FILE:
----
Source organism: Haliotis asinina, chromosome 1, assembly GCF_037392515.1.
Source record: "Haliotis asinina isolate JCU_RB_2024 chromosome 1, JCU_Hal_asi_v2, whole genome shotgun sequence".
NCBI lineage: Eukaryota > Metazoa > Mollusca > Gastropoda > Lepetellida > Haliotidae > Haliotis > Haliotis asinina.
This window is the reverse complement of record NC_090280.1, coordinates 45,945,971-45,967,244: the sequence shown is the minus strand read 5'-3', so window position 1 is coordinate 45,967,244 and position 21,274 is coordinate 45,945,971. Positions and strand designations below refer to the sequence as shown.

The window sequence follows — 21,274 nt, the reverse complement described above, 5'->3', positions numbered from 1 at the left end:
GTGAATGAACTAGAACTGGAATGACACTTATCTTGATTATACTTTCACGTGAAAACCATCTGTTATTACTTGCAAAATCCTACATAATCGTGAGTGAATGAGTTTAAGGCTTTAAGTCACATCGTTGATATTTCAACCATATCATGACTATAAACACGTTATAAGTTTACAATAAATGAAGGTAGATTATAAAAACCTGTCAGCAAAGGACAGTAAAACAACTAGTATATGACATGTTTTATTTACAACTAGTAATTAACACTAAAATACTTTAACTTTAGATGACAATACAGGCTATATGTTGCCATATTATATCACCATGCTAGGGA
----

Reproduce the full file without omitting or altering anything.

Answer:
Source organism: Haliotis asinina, chromosome 1, assembly GCF_037392515.1.
Source record: "Haliotis asinina isolate JCU_RB_2024 chromosome 1, JCU_Hal_asi_v2, whole genome shotgun sequence".
NCBI lineage: Eukaryota > Metazoa > Mollusca > Gastropoda > Lepetellida > Haliotidae > Haliotis > Haliotis asinina.
This window is the reverse complement of record NC_090280.1, coordinates 45,945,971-45,967,244: the sequence shown is the minus strand read 5'-3', so window position 1 is coordinate 45,967,244 and position 21,274 is coordinate 45,945,971. Positions and strand designations below refer to the sequence as shown.

The window sequence follows — 21,274 nt, the reverse complement described above, 5'->3', positions numbered from 1 at the left end:
GTGAATGAACTAGAACTGGAATGACACTTATCTTGATTATACTTTCACGTGAAAACCATCTGTTATTACTTGCAAAATCCTACATAATCGTGAGTGAATGAGTTTAAGGCTTTAAGTCACATCGTTGATATTTCAACCATATCATGACTATAAACACGTTATAAGTTTACAATAAATGAAGGTAGATTATAAAAACCTGTCAGCAAAGGACAGTAAAACAACTAGTATATGACATGTTTTATTTACAACTAGTAATTAACACTAAAATACTTTAACTTTAGATGACAATACAGGCTATATGTTGCCATATTATATCACCATGCTAGGGA